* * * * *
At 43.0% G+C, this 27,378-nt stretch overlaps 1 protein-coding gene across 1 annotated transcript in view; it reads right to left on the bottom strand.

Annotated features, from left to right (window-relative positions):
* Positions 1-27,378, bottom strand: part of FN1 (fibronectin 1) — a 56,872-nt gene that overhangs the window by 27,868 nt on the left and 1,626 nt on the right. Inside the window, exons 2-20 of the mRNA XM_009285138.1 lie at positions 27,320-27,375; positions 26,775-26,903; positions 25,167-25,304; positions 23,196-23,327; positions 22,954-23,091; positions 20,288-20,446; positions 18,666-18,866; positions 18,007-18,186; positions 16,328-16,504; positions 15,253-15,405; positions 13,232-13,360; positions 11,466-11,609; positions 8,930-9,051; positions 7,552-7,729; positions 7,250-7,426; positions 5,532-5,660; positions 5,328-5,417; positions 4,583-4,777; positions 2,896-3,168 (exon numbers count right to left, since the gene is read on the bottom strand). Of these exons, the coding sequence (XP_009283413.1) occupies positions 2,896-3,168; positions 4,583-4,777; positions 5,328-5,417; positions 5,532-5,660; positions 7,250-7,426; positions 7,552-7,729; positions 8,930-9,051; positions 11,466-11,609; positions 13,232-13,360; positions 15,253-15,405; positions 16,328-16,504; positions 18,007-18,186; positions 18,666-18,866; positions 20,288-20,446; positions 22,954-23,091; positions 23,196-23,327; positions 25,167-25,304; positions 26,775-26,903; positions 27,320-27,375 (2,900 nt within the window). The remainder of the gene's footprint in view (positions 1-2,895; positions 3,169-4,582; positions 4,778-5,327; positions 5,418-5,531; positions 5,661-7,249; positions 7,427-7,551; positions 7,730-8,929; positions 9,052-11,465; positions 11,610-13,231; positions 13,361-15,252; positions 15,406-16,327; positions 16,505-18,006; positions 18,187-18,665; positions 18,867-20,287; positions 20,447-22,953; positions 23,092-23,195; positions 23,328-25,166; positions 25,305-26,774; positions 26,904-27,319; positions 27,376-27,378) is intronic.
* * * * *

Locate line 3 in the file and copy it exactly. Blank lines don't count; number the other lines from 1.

* Positions 1-27,378, bottom strand: part of FN1 (fibronectin 1) — a 56,872-nt gene that overhangs the window by 27,868 nt on the left and 1,626 nt on the right. Inside the window, exons 2-20 of the mRNA XM_009285138.1 lie at positions 27,320-27,375; positions 26,775-26,903; positions 25,167-25,304; positions 23,196-23,327; positions 22,954-23,091; positions 20,288-20,446; positions 18,666-18,866; positions 18,007-18,186; positions 16,328-16,504; positions 15,253-15,405; positions 13,232-13,360; positions 11,466-11,609; positions 8,930-9,051; positions 7,552-7,729; positions 7,250-7,426; positions 5,532-5,660; positions 5,328-5,417; positions 4,583-4,777; positions 2,896-3,168 (exon numbers count right to left, since the gene is read on the bottom strand). Of these exons, the coding sequence (XP_009283413.1) occupies positions 2,896-3,168; positions 4,583-4,777; positions 5,328-5,417; positions 5,532-5,660; positions 7,250-7,426; positions 7,552-7,729; positions 8,930-9,051; positions 11,466-11,609; positions 13,232-13,360; positions 15,253-15,405; positions 16,328-16,504; positions 18,007-18,186; positions 18,666-18,866; positions 20,288-20,446; positions 22,954-23,091; positions 23,196-23,327; positions 25,167-25,304; positions 26,775-26,903; positions 27,320-27,375 (2,900 nt within the window). The remainder of the gene's footprint in view (positions 1-2,895; positions 3,169-4,582; positions 4,778-5,327; positions 5,418-5,531; positions 5,661-7,249; positions 7,427-7,551; positions 7,730-8,929; positions 9,052-11,465; positions 11,610-13,231; positions 13,361-15,252; positions 15,406-16,327; positions 16,505-18,006; positions 18,187-18,665; positions 18,867-20,287; positions 20,447-22,953; positions 23,092-23,195; positions 23,328-25,166; positions 25,305-26,774; positions 26,904-27,319; positions 27,376-27,378) is intronic.